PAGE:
Encyclopedia of Trotskyism On-Line: Revolutionary History
The KPD and the Solidarity of the Illegals
This document, here translated for the first time into English by Bruce Robinson, was produced jointly by the exiled militants of the four undermentioned organisations in London at the time of the Molotov-Ribbentrop pact. It was issued under the imprint of the Sozialistische Arbeitsgemeinschaft (Joint Socialist Working Group) with the address of 382 Bancroft Road, London E1, not long before its authors were to find themselves briefly interned in the Isle of Man. In 1941 it moved into association with the exiled German trade unionists and the SPD, with which party it united after the war.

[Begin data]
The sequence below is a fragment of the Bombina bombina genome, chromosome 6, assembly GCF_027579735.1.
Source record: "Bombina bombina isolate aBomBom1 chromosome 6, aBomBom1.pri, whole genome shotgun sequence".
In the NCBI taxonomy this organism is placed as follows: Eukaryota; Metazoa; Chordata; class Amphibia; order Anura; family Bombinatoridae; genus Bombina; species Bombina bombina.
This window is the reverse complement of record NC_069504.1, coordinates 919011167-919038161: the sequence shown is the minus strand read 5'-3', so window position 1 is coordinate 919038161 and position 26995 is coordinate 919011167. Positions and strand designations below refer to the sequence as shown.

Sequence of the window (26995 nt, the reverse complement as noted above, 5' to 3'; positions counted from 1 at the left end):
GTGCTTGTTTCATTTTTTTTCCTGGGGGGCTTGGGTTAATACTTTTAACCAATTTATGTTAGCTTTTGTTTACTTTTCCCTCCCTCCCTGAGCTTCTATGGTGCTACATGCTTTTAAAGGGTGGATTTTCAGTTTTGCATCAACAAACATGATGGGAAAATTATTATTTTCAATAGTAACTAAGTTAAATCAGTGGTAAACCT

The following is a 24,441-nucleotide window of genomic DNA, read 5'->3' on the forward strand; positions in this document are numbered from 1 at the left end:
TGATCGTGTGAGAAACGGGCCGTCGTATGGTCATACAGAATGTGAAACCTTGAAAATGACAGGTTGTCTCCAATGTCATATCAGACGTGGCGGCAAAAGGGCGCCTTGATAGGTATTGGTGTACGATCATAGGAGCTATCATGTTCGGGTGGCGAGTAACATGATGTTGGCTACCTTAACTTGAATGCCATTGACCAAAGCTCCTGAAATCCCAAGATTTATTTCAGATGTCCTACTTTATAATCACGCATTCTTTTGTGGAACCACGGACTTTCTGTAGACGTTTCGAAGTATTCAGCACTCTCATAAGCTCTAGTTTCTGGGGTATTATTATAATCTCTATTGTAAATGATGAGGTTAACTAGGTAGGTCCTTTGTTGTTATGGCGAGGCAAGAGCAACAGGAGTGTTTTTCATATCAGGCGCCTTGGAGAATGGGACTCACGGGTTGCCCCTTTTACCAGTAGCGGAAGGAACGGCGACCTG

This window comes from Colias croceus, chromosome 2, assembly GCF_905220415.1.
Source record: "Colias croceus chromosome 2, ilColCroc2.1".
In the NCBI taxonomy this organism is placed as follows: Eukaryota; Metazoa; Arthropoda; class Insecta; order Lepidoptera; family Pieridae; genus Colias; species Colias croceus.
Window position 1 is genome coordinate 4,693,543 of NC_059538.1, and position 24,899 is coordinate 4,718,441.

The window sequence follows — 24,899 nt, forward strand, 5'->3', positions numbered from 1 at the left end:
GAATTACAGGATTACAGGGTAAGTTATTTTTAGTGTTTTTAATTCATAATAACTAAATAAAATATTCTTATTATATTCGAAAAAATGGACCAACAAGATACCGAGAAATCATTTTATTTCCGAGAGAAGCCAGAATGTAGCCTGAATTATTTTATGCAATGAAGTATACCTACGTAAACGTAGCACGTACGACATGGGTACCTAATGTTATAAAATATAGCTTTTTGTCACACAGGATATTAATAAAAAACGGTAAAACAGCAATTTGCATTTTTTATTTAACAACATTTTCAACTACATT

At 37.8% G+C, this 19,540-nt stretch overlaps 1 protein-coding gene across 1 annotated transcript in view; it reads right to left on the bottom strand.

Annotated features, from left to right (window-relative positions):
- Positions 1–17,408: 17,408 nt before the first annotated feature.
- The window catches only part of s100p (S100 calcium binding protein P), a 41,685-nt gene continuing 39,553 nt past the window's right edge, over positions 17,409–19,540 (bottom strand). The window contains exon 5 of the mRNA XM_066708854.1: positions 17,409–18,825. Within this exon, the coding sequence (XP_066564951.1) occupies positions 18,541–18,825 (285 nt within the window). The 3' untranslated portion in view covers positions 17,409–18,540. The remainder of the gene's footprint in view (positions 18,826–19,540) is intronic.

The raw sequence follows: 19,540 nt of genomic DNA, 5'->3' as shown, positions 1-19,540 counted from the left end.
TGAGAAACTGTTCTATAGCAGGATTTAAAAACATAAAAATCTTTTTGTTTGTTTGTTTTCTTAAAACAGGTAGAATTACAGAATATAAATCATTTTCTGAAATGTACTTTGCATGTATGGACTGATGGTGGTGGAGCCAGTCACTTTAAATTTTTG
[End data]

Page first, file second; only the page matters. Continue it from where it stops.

The Revolutionäre Sozialisten Osterreichs (RSO) was the name taken by the main nucleus of the Austrian Social Democratic Party led by Otto Bauer from exile after its suppression, first of all by Dollfuss and Schuschnigg, and then by Hitler. The Sozialistische Arbeiter Partei (SAP) was founded in October 1931 after the German Social Democratic Party had expelled its left wing, led initially by Max Seydewitz, but they were joined in 1932 by a split from the KPO of Brandler and Thalheimer led by Jakob Walcher and Paul Frolich, the biographer of Rosa Luxemburg, which subsequently took over the leadership of the organisation. The leader of its youth organisation was Willi Brandt, later to be Mayor of West Berlin and Chancellor of the German Federal Republic. The Socialdemocratische Organisation Neu Beginnen was a group of former members of the German SPD who were disillusioned with the failure of the parties of the German working class to prevent the rise of Hitler to power. They took their name from a pamphlet written by Walter Lowenheim, Neu Beginnen! Faschismus oder Sozialismus which was published in August 1933, and was reproduced in English by the National Council of Labour Colleges as Socialism’s New Start – A Secret German Manifesto under the pseudonym of ‘Miles’. They worked in the German underground with some courage and success until they were penetrated and broken up by the Gestapo in 1935. Marc Rhein, the son of the famous Menshevik, Abramovitch, was a member of the group in exile, as was the GPU torturer Leopold Kulcsar (cf. Katia Landau, Stalinism in Spain, Revolutionary History, Volume 1 no. 2, Summer 1988, p.54). The Internationaler Sozialistischer Kampfbund (ISK) was a group that emerged from the Internationaler Jugendbund (International Youth Federation), which up until 1936 was affiliated to the SPD. Its members were supporters of the Kantian philosopher Leonard Nelson and described themselves as ‘ethical Socialists’. After their expulsion from the SPD they produced a daily newspaper in Berlin from January 1932 and, although they specifically repudiated Marxism, they had a working relationship with the Trotskyists in the German underground. Their English supporters subsequently published Socialist Commentary.